San Diego professor leads the way in fat studies

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Photo by 'Christian Cable' via Flickr

Photo by 'Christian Cable' via Flickr

Nowadays, college students can major in almost anything they are interested in.  There are academic fields that are relatively new and gaining popularity today, such as gay and lesbian studies.  Fat studies is one more addition.

Fat studies grew out of the fat liberation movement of the 1960s, exploring the social and political consequences of being overweight.  Courses on topics such as weight discrimination and body image have been taught by sociologists, psychologists, and heath educators.

This emerging academic field is led by San Diego State University professor Esther Rothblum.  As a psychology professor at the University of Vermont, she spent 20 years studying discrimination.  In the past four years at SDSU, she has been focusing on women’s studies.  Her co-edited book, “The Fat Studies Reader,” will be published next month.

What sparked her interest in fat studies is how there is open prejudice against fat people.  People are rarely open about their sexist or racist views, yet many of her research subjects did not withhold their negative views about obese Americans.

Why this field is growing rapidly is due to Americans becoming more obese.  According to the U.S. Centers for Disease Control and Prevention, 67 percent of Americans are overweight or obese today compared to 45 percent in 1962.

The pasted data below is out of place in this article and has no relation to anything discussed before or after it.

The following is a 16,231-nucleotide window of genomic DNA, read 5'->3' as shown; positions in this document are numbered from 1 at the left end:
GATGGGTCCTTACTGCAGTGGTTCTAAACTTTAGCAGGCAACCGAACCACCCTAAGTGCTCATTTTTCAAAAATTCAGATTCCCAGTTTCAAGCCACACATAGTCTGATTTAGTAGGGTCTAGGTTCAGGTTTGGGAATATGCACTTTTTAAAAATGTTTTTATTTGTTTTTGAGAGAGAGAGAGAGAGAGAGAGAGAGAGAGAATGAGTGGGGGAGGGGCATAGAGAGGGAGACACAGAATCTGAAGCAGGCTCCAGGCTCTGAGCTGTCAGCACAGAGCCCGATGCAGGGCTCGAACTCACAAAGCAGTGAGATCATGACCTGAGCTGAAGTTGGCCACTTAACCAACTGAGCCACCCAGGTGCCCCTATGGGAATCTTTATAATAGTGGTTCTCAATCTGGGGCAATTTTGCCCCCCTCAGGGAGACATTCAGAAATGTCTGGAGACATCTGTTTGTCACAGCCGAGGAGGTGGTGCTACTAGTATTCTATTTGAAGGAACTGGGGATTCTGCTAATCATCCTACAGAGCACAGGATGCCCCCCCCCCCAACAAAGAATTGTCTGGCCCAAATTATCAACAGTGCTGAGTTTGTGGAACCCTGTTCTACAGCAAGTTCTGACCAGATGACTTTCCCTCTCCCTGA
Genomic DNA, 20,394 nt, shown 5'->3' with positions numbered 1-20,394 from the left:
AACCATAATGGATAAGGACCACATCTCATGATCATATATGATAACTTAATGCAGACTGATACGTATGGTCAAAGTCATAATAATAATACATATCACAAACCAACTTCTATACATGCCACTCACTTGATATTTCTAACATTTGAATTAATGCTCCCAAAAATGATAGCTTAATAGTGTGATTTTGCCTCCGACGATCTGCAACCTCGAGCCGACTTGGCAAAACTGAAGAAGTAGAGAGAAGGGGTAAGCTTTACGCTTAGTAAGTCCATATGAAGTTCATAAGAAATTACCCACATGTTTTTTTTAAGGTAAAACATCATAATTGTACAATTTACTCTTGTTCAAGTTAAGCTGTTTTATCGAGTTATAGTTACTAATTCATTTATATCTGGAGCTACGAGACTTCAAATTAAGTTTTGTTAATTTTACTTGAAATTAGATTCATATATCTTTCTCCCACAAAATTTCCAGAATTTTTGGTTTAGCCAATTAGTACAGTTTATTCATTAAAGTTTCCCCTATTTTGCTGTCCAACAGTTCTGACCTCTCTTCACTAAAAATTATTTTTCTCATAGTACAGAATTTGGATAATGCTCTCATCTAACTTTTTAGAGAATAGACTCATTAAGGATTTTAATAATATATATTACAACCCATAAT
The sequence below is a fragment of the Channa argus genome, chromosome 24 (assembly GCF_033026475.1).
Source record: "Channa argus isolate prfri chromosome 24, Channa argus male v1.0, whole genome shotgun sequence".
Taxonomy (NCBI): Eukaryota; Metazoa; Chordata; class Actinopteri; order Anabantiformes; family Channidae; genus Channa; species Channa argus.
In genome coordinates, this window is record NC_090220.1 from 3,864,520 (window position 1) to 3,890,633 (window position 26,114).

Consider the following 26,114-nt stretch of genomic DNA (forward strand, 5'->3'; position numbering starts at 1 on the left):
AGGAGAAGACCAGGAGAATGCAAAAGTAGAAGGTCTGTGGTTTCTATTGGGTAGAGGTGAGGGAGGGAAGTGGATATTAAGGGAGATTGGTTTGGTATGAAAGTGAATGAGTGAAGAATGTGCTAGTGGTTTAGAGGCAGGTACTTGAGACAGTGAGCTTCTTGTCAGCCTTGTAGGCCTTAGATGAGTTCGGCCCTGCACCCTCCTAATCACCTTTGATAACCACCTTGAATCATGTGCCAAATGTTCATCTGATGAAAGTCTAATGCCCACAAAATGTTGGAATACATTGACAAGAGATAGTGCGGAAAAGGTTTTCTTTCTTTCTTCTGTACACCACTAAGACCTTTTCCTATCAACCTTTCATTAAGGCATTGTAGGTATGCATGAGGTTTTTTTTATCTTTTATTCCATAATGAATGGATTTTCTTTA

The recurring theme of her book is challenging the stereotypes of overweight people being lazy, ugly, stupid, smelly, and greedy.  Rothblum believes that fitness, not fatness, is what matters.  Weighing 230 pounds herself, she takes pride in staying fit through her 30 years of racquetball experience.  Weight is merely a number, and being healthy is what is important.

Living a busier lifestyle than the generation before, many Americans nowadays have no other choice than to eat fast food.  In addition, the media is pressuring Americans to become thinner and thinner.

As Janet Harris, the director of SDSU’s School of Exercise and Nutritional Sciences told Union-Tribune, “Extreme obesity is still unhealthy, but claims about the need to be slender to be healthy are exaggerated.”

Exercising three times a week for thirty minutes can greatly improve health.  Cardio exercises such as running, bicycling, and swimming that take in oxygen are very effective.  In addition to burning calories, building muscle can help to burn more fat throughout the day.

No time to exercise?  Then follow these simple tips given by American Council on Exercise to eat healthier:
•    Reduce portion size of meals by 10 to 15 percent.
•    Avoid skipping breakfast and eat smaller meals more frequently throughout the day.
•    Consume a variety of fruits, vegetables, whole grains, and non-fat or low-fat dairy products
•    Limit total fat intake to 20 to 35 percent of daily calories, selecting low-fat foods and avoiding trans fats
•    Avoid salty foods
•    Limit alcohol intake

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